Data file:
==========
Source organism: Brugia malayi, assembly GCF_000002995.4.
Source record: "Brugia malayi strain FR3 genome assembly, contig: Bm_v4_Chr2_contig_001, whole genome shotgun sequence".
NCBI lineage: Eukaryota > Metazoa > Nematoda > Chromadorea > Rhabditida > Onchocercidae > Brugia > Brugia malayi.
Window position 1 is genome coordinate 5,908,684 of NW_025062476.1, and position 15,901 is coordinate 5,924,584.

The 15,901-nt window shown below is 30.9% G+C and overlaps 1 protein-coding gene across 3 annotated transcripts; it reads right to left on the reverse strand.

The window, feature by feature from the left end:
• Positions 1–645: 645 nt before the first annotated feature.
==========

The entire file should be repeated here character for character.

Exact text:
Source organism: Brugia malayi, assembly GCF_000002995.4.
Source record: "Brugia malayi strain FR3 genome assembly, contig: Bm_v4_Chr2_contig_001, whole genome shotgun sequence".
NCBI lineage: Eukaryota > Metazoa > Nematoda > Chromadorea > Rhabditida > Onchocercidae > Brugia > Brugia malayi.
Window position 1 is genome coordinate 5,908,684 of NW_025062476.1, and position 15,901 is coordinate 5,924,584.

The 15,901-nt window shown below is 30.9% G+C and overlaps 1 protein-coding gene across 3 annotated transcripts; it reads right to left on the reverse strand.

The window, feature by feature from the left end:
• Positions 1–645: 645 nt before the first annotated feature.